Format: Trade Paperback
Religion - Christian Life
Jeremiah 17:9 asks, "The heart it deceitful above all things and beyond cure. Who can understand it?"
Answer: Andy Stanley.
The North Point pastor has produced another useful manuscript and shown that he understands the workings of the human heart as well as he understands the book publishing process. He navigates both with aplomb.
I read his latest work, Enemies of the Heart, the week after I happened to hear him speak at two conferences only days apart. Considering his guest speaking schedule, his Sunday teaching at North Point, his podcast, and his books, he's one of the most prolific evangelical teachers on the market. But quantity doesn't necessarily negate quality. At both of the conferences mentioned above, his was the talk that filled the most pages of my notebook.
I've never found Stanley's content especially moving. His latest book is not beautiful or terribly insightful. But wisdom isn't always flashy. Stanley's teaching on the heart is simple, accessible, memorable and just plain good advice. So though Enemies of the Heart won't make you weep or laugh, it might make you better.
Stanley writes in the style he speaks; you can almost hear his voice coming through the page. Enemies of the Heart is conversational and casual. The book is divided into four parts and 20 chapters. The paperback is 206 pages long and an easy read.
Of the four parts, only the middle two really carry the message of the book. Part One is a 45-page introduction wherein Stanley defines the heart: "that mysterious, wonderful, confusing part of you that enables you to love, laugh, fear, and experience life", and lays out the book's purpose: "I'm going to do my best to expose your heart to the penetrating light of God's truth. Like the dye used in an arteriogram, truth can help us pinpoint the blockage in our spiritual conditions."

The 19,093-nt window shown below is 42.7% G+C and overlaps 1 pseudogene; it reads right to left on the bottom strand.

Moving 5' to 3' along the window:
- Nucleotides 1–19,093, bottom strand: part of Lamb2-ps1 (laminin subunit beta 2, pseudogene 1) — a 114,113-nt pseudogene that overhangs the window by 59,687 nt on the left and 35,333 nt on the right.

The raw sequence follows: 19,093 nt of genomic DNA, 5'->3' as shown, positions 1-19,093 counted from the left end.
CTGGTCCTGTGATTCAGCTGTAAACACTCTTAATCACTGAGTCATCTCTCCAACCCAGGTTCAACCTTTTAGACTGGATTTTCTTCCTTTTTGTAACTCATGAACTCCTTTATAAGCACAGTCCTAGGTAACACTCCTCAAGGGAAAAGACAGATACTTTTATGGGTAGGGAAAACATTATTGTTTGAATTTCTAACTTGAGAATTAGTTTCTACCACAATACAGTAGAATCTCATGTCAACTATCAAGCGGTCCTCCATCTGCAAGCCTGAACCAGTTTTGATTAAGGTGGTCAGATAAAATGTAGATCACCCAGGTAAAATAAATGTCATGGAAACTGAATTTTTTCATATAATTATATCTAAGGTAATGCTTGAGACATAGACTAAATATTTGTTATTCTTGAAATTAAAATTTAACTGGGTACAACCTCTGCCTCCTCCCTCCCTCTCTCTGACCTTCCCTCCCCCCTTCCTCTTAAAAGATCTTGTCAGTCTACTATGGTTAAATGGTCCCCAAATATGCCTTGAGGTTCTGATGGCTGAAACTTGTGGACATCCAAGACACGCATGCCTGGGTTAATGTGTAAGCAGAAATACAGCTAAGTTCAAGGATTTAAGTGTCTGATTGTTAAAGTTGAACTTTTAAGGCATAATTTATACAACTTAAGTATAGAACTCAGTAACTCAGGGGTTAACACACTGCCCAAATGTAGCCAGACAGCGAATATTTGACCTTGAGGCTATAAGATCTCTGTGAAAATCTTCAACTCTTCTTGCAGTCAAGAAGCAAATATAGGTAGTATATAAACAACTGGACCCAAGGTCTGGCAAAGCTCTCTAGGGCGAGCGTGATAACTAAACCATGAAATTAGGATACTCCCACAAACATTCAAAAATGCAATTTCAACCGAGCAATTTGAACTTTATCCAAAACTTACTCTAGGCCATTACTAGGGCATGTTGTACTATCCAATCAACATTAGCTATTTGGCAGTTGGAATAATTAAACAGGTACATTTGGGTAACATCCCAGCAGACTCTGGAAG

Stanley uses the metaphor of physical hearts throughout the book. He identifies four emotions that create "blockage" in the arteries of our spiritual hearts: guilt, anger, greed and jealousy. He says that these are the most common and most harmful forms of spiritual heart decease because they create a debtor-to-creditor dynamic in our relationships.
Guilt says, "I owe you." Anger says, "You owe me." Greed says, "I owe me." Jealousy says, "God owes me."
Stanley does give consideration to lust as a fifth source of heart disease, but asserts that it doesn't create the same debtor-to-creditor relationship. In every case, though, Stanley says there are only two paths to deal with the debt: either someone has to pay up (which in relational debts such as these is often impossible) or someone has to cancel the debt.
Stanley spends four chapters describing the four types of relational debt. Then he spends two chapters each on how to deal with them. That makes the book drag a bit. Again, he writes the way he speaks and some of the jokes and transitions that are easy to sit through when listening to him, is harder to fight through when they appear as "filler" in a book that could have been 150 pages.
Each of these "heart issues" is an appetite, which Stanley defines as a craving that can never be fully and finally satisfied. But Stanley says that each of these heart conditions can be conquered by cultivating a new habit. "It takes a habit to break a habit," he writes, and identifies the one habit to negate each vice. "It's much easier to behave your way into a new way of thinking than to think your way into a new way of behaving."
Here's a summary of his best points from each of the four topics.
Stanley includes an appeal to parents to model these four healthy habits for their children.
Enemies of the Heart is a worthwhile read, though not a stirring one. In this book, Andy Stanley shows himself again to be a steady source of wise counsel. He's not a storyteller, but a writer of proverbs; like Solomon, but with more speaking engagements and fewer wives.
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